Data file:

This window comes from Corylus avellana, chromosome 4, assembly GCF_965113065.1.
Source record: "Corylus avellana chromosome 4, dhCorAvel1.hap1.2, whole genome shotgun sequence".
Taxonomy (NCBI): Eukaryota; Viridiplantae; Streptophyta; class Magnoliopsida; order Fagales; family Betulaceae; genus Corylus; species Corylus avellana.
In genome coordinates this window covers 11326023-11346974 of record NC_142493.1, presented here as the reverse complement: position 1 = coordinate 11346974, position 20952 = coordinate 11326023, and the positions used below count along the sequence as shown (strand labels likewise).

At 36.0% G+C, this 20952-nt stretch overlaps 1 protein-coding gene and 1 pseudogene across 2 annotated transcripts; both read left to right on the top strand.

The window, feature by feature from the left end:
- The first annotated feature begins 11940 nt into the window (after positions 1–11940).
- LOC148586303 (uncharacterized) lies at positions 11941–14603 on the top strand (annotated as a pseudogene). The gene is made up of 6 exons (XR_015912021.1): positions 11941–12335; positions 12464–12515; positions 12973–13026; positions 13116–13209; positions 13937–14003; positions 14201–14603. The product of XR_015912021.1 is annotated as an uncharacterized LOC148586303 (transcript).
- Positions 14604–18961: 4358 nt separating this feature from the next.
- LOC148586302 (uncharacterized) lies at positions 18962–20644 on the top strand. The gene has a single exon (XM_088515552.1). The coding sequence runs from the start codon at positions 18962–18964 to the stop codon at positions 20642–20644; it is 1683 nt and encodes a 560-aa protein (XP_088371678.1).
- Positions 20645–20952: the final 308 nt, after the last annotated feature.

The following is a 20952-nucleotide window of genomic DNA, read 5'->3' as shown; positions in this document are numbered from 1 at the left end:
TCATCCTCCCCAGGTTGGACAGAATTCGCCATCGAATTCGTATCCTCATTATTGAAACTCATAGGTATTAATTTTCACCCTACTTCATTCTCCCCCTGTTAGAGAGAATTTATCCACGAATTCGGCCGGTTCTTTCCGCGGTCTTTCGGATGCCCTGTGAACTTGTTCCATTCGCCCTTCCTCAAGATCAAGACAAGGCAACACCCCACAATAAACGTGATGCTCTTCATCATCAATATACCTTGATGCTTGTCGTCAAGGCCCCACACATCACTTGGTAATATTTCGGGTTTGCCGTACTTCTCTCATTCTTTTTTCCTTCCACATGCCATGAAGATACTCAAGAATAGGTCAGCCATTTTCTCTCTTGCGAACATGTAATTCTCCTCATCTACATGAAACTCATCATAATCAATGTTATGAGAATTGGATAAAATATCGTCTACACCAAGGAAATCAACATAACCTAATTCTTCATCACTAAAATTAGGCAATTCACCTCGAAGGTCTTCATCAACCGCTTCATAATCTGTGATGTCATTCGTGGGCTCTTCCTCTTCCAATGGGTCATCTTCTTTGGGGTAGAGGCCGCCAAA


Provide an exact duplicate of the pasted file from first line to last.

This window comes from Corylus avellana, chromosome 4, assembly GCF_965113065.1.
Source record: "Corylus avellana chromosome 4, dhCorAvel1.hap1.2, whole genome shotgun sequence".
Taxonomy (NCBI): Eukaryota; Viridiplantae; Streptophyta; class Magnoliopsida; order Fagales; family Betulaceae; genus Corylus; species Corylus avellana.
In genome coordinates this window covers 11326023-11346974 of record NC_142493.1, presented here as the reverse complement: position 1 = coordinate 11346974, position 20952 = coordinate 11326023, and the positions used below count along the sequence as shown (strand labels likewise).

At 36.0% G+C, this 20952-nt stretch overlaps 1 protein-coding gene and 1 pseudogene across 2 annotated transcripts; both read left to right on the top strand.

The window, feature by feature from the left end:
- The first annotated feature begins 11940 nt into the window (after positions 1–11940).
- LOC148586303 (uncharacterized) lies at positions 11941–14603 on the top strand (annotated as a pseudogene). The gene is made up of 6 exons (XR_015912021.1): positions 11941–12335; positions 12464–12515; positions 12973–13026; positions 13116–13209; positions 13937–14003; positions 14201–14603. The product of XR_015912021.1 is annotated as an uncharacterized LOC148586303 (transcript).
- Positions 14604–18961: 4358 nt separating this feature from the next.
- LOC148586302 (uncharacterized) lies at positions 18962–20644 on the top strand. The gene has a single exon (XM_088515552.1). The coding sequence runs from the start codon at positions 18962–18964 to the stop codon at positions 20642–20644; it is 1683 nt and encodes a 560-aa protein (XP_088371678.1).
- Positions 20645–20952: the final 308 nt, after the last annotated feature.

The following is a 20952-nucleotide window of genomic DNA, read 5'->3' as shown; positions in this document are numbered from 1 at the left end:
TCATCCTCCCCAGGTTGGACAGAATTCGCCATCGAATTCGTATCCTCATTATTGAAACTCATAGGTATTAATTTTCACCCTACTTCATTCTCCCCCTGTTAGAGAGAATTTATCCACGAATTCGGCCGGTTCTTTCCGCGGTCTTTCGGATGCCCTGTGAACTTGTTCCATTCGCCCTTCCTCAAGATCAAGACAAGGCAACACCCCACAATAAACGTGATGCTCTTCATCATCAATATACCTTGATGCTTGTCGTCAAGGCCCCACACATCACTTGGTAATATTTCGGGTTTGCCGTACTTCTCTCATTCTTTTTTCCTTCCACATGCCATGAAGATACTCAAGAATAGGTCAGCCATTTTCTCTCTTGCGAACATGTAATTCTCCTCATCTACATGAAACTCATCATAATCAATGTTATGAGAATTGGATAAAATATCGTCTACACCAAGGAAATCAACATAACCTAATTCTTCATCACTAAAATTAGGCAATTCACCTCGAAGGTCTTCATCAACCGCTTCATAATCTGTGATGTCATTCGTGGGCTCTTCCTCTTCCAATGGGTCATCTTCTTTGGGGTAGAGGCCGCCAAA